Very simple. Except when the train doesn’t arrive and then there is a bus strike. Our train to Monza simply disappeared. One minute is was “approaching” but it never arrived. A group of other football fans sensed an issue and jumped in a cab outside the station. Of course, I knew best and suggested we waited as trains don’t just disappear….OK, having experienced similar phenomenon many times with South Eastern Trains I made an assumption such things didn’t happen outside of the UK.

Eventually a train arrived. It wasn’t our train, which was still missing, but it was going in the right direction. We could still make kick-off. That was until we found out the buses were on strike. Uber suggested our nearest driver was 25 minutes away and so we walked. Why do we always think Google Maps is wrong when it suggests the walking time is long. It wasn’t and 41 minutes later we entered the stadium, 10 minutes into the game.

A few years ago the Italian authorities introduced a rule that all tickets for football had to carry the name of the holder on, and IDs would be checked. Of course if you are arriving an hour before kick off in Italy (as opposed to 10 minutes before in England) it may not be an issue with the number of people trying to get in, but 10 minutes after kick-off and any mistakes stick out like a sore thumb, or so you’d think. I presented my Saudi Arabian Visa page in my passport and after a good 30 second study, trying to understand what my name looked like in Arabic, I was in.

We hadn’t missed much, although the two sets of fans were in full flow. The Hellas Verona fans had come in good numbers, making the 100 mile trip, to take up their place in the open stand, perfectly framed against the Alps in the distance. The covered main stand (with the €100 tickets) was half empty, with the fans enjoying the Autumnal sunshine in the cheap seats. They were soon on their feet as Giangiacomo Magnani was sent off for bringing down a Monza forward, after another long VAR review.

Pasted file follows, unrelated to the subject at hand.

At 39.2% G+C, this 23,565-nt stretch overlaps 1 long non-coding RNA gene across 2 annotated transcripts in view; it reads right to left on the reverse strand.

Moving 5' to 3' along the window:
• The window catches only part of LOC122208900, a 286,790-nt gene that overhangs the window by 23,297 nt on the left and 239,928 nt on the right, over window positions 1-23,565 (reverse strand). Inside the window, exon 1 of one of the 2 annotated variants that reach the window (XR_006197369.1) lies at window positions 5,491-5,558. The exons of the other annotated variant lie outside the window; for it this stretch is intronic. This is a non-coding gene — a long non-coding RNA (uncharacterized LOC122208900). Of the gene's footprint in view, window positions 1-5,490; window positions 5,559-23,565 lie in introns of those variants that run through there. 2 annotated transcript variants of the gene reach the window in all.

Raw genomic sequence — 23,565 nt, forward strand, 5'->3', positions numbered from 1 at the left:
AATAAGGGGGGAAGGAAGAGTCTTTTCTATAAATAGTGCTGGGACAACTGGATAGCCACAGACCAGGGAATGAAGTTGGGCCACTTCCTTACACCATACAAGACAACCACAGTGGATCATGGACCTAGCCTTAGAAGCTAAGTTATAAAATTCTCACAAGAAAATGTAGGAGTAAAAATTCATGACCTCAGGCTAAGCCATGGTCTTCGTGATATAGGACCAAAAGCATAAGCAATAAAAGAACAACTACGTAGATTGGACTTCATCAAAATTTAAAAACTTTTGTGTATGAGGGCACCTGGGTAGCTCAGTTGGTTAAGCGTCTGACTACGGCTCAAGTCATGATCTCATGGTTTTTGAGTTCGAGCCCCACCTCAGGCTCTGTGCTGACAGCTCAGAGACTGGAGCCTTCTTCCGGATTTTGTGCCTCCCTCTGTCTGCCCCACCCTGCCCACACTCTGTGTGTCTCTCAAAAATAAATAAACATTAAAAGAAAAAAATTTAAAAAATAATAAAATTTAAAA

Despite having the numerical advantage it took another forty minutes for the home side to score, Carlos Augusto opening the scoring. The visitors bus had to be removed from the parking space in front of the penalty box but they were never in the game. We had a choice at this point – we could gamble on finding a taxi and staying until the end or leave now and start the long walk back to catch the 17:10 train back to Milan. We took the former and subsequently missed another 90th minute goal, Andrea Colpani doubling the lead for Monza.

I shared the good news as we started on our route march. The train was 6 minutes late. And we all know that once a train is late, it only gets later. Apart from in Italy it seemed. Every time I checked on our Olympic paced walk, it had gained a minute. With the station in sight, we saw the train slowing down at the platform. We needed tickets so we sent the youngster ahead to hold the doors. A great idea, except they held the doors open of the train heading north, rather than south to Milan much to the bemusement of the carriage. Our train was indeed still six minute late and we got on without an issue.

We had a twenty minute turnaround in Milan, the Current Mrs Fuller heading home, the rest of us heading to Turin for the final game of the weekend.

Three games, three 90 minute goals missed. Could we make in four out of four?